What’s wrong with this picture?
Maybe that healthcare costs are eating us alive, and ever more jobs in healthcare is a symptom?
A growing healthcare sector is not per se bad. Once, we needed most people employed in farming just to feed us. Improved agricultural productivity freed them to work instead in factories, producing other goods, making us richer. Then industrial productivity gains freed many of those people to work in services, making us richer still. One such service is healthcare, which improves our lives, so if we choose to spend more on that, fine.
But – there are some big buts. First, regarding productivity, the health sector’s record is atrocious. Whereas greater productivity enabled us to shift manpower out of agriculture, then manufacturing, and now even many non-healthcare services, in contrast healthcare employment continues to rise because healthcare is a productivity sinkhole.
Second, my phrase “choose to spend” is misapplied when it comes to most healthcare. Instead healthcare spending is an out-of-control juggernaut carrying us along, with a high proportion going to proliferating tests and procedures because providers get paid not for results but for tests and procedures, useful or not; and to end-of-life care (or torture?) we can’t seem able to limit, even though it doesn’t add real value.
Steve Brill had a much-noticed Time magazine piece recently, examining what determines healthcare pricing. The answer, too often: whatever providers think they can get away with. And that tends to be a lot, because actual recipients of these services aren’t normally who pays. Often government pays, or else insurance. This is a big reason for poor healthcare productivity; there’s no incentive for it. And so, again, it’s not that we, as a society, are choosing to spend ever more on healthcare.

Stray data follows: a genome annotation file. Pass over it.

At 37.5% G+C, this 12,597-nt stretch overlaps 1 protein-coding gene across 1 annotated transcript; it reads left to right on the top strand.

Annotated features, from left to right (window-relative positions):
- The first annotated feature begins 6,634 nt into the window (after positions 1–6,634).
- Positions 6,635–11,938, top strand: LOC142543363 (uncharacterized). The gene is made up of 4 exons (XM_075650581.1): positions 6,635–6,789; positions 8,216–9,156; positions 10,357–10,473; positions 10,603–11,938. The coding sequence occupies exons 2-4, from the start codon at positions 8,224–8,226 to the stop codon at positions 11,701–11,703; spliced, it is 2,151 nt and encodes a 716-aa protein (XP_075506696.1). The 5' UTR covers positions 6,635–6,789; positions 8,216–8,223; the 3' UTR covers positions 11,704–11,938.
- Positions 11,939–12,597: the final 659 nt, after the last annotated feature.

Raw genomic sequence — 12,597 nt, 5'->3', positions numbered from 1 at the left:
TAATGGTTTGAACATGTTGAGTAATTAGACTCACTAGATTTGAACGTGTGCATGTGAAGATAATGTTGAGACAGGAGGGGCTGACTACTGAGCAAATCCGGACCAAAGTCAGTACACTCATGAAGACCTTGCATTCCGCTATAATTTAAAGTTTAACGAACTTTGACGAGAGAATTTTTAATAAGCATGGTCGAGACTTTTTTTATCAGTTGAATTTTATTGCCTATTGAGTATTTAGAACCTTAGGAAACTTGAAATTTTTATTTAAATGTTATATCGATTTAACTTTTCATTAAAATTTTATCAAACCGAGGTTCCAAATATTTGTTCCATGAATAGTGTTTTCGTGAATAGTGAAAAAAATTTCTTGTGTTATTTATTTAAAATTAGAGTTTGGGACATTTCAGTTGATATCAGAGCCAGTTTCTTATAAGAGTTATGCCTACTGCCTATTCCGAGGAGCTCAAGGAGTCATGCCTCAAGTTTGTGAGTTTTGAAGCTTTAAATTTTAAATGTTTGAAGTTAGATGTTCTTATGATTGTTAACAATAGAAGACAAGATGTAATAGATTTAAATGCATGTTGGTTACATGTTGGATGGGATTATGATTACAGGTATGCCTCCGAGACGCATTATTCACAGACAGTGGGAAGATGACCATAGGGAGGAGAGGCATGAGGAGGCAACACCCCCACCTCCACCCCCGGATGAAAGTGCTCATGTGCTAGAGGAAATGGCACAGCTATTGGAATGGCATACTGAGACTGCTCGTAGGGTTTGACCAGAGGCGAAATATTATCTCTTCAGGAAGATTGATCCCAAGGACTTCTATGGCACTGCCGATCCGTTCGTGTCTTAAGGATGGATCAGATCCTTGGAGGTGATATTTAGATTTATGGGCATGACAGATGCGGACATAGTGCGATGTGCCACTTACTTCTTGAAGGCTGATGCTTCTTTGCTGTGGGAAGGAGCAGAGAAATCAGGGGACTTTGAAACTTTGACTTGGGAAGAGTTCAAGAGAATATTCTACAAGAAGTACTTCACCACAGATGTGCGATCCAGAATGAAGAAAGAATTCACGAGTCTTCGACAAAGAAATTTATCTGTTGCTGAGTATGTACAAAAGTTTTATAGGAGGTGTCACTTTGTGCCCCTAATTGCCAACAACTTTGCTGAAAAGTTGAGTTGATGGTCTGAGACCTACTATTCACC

In fact, we have gotten into a bizarre mindset that we shouldn’t have to pay for it at all – that it should all be “covered” (so someone else pays). Worse yet, that “someone else” is not paying for it either, because government is borrowing a big chunk of the money (since we’re willing to pay neither our medical bills nor the taxes to cover them). This will blow up in our faces. Another reason why the seemingly cheery monthly healthcare sector jobs report should give us pause.
I’ve said this before: the root problem is that healthcare doesn’t work like a market, where customers shop for services. Lefties like to mock free-marketeers as supposedly believing the market solves everything. Well, in healthcare we see how the lack of a market screws up everything. A market wouldn’t solve it all, but sure would solve a lot. The tragedy of Obama’s “Affordable Care Act” is its doing nothing about this fundamental problem – so it certainly won’t make healthcare “affordable” for us as a nation.
The Economist recently reported on a new phenomenon in Britain: private for-profit walk-in health clinics providing basic services like gynecology, dentistry, pediatrics, etc., with the (non-reimbursable) charges clearly advertised upfront. Originally started to serve Polish immigrants particularly, now they’re expanding as many other customers flock to them,
Why would they? After all, Brits famously get treatment free through their sacralized National Health Service. But the answer is obvious. People must prefer the expeditious, personalized, non-bureaucratized care they get by paying at these clinics. It really tells us something when you can actually make money competing against a free service!
I was glad to read this, because I’ve often thought this very kind of thing would be great for America – clinics in shopping malls where you can just walk in and get basic care, for a reasonable fee, bypassing the whole insurance and governmental quagmire. We do have some like this, but not enough. If it became widespread, we’d be a lot more healthy – and wealthy – and wise.